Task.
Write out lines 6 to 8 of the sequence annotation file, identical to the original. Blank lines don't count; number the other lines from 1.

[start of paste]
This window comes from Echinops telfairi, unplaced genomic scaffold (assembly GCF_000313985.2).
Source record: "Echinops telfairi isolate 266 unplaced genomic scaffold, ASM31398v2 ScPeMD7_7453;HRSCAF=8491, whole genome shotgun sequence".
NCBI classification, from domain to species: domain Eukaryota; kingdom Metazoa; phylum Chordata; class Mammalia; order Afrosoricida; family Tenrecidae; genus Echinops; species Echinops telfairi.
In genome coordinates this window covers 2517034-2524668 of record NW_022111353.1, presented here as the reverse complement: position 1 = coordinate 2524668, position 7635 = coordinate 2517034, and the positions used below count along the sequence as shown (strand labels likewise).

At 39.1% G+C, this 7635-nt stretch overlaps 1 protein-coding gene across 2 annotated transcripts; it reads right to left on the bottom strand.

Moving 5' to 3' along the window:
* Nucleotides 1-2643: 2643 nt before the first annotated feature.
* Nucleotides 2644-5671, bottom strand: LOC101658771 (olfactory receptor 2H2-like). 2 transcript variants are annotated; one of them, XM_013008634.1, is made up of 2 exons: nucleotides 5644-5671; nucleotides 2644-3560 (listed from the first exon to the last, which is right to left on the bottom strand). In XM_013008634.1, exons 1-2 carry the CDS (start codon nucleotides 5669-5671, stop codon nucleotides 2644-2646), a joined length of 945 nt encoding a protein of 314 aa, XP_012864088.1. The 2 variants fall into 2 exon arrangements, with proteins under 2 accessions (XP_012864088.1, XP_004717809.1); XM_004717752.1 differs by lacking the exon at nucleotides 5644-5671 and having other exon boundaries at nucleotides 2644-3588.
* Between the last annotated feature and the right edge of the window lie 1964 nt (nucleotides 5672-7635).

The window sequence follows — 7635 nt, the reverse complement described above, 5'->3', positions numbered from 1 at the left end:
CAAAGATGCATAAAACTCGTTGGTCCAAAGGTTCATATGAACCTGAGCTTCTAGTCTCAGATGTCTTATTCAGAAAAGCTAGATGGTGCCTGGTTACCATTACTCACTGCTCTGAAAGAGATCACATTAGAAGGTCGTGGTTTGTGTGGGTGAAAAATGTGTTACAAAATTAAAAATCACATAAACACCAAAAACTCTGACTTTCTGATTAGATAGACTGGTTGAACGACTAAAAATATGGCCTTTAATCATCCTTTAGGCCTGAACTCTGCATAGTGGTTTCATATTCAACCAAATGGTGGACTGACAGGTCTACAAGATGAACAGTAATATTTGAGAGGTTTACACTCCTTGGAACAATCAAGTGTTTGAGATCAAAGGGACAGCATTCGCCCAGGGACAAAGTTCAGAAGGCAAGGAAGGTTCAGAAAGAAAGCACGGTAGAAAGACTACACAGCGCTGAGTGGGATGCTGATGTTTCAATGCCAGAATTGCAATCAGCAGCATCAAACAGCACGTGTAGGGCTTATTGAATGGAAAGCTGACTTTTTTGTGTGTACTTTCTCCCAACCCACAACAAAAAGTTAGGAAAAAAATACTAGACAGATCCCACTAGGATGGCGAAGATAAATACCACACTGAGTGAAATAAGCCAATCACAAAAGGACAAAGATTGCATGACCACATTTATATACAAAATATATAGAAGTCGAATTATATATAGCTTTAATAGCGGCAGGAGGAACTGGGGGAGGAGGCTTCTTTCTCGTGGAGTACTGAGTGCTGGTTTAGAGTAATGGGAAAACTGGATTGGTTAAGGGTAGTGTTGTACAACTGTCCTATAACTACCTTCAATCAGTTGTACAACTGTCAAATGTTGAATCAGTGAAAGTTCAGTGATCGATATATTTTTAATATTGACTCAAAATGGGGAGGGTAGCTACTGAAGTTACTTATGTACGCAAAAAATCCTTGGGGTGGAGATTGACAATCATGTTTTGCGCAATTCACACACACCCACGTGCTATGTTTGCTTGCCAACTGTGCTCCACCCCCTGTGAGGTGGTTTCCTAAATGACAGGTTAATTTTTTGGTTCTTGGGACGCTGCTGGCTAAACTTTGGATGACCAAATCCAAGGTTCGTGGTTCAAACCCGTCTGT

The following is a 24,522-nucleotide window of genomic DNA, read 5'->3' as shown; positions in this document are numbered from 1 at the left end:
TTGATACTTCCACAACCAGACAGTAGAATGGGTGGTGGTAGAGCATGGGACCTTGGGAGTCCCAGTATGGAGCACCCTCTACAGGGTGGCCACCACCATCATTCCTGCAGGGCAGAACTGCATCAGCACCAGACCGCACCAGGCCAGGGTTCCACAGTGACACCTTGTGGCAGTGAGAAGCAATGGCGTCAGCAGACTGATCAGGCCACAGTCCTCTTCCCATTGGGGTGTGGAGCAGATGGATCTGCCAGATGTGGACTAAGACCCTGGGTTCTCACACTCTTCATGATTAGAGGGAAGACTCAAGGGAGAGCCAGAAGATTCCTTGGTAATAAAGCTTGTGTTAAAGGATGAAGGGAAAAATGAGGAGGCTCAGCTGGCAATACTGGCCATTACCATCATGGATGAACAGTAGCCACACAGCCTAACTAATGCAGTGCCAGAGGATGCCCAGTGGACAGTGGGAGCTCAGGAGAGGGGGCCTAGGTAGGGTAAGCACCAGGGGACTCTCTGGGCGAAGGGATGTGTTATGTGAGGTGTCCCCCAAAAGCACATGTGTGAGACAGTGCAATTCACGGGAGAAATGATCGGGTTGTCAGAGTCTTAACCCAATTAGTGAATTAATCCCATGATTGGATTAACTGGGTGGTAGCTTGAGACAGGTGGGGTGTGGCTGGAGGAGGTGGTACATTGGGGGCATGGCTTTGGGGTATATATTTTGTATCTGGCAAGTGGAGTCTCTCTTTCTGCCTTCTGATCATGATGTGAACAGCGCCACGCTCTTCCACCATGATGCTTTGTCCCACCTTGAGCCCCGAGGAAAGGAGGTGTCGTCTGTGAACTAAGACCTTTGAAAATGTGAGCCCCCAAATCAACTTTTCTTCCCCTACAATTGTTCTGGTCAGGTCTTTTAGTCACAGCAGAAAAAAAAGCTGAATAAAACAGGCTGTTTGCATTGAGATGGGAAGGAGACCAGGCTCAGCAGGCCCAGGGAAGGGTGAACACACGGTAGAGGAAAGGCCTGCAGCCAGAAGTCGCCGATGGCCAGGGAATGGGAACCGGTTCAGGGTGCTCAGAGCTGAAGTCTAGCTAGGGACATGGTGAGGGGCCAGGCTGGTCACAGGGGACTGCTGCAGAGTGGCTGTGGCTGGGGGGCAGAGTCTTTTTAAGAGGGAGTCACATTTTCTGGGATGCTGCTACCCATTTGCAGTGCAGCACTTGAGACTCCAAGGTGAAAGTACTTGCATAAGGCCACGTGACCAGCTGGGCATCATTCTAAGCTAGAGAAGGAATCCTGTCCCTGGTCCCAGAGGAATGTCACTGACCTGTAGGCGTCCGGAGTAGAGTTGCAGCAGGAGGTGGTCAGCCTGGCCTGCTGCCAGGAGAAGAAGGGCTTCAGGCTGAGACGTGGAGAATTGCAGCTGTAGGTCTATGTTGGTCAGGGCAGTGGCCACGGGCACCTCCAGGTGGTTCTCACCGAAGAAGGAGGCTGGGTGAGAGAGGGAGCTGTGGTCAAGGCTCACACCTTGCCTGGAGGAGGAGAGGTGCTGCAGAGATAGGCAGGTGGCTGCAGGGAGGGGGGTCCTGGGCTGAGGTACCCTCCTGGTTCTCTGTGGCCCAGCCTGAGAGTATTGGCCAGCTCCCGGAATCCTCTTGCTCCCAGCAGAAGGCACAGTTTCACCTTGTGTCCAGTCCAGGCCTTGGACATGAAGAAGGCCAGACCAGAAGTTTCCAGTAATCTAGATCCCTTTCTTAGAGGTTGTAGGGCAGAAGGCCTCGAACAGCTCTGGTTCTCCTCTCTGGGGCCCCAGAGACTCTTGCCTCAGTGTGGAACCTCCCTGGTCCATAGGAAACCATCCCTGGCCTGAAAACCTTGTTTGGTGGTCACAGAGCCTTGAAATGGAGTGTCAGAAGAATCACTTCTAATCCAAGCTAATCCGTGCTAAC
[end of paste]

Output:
Moving 5' to 3' along the window:
* Nucleotides 1-2643: 2643 nt before the first annotated feature.
* Nucleotides 2644-5671, bottom strand: LOC101658771 (olfactory receptor 2H2-like). 2 transcript variants are annotated; one of them, XM_013008634.1, is made up of 2 exons: nucleotides 5644-5671; nucleotides 2644-3560 (listed from the first exon to the last, which is right to left on the bottom strand). In XM_013008634.1, exons 1-2 carry the CDS (start codon nucleotides 5669-5671, stop codon nucleotides 2644-2646), a joined length of 945 nt encoding a protein of 314 aa, XP_012864088.1. The 2 variants fall into 2 exon arrangements, with proteins under 2 accessions (XP_012864088.1, XP_004717809.1); XM_004717752.1 differs by lacking the exon at nucleotides 5644-5671 and having other exon boundaries at nucleotides 2644-3588.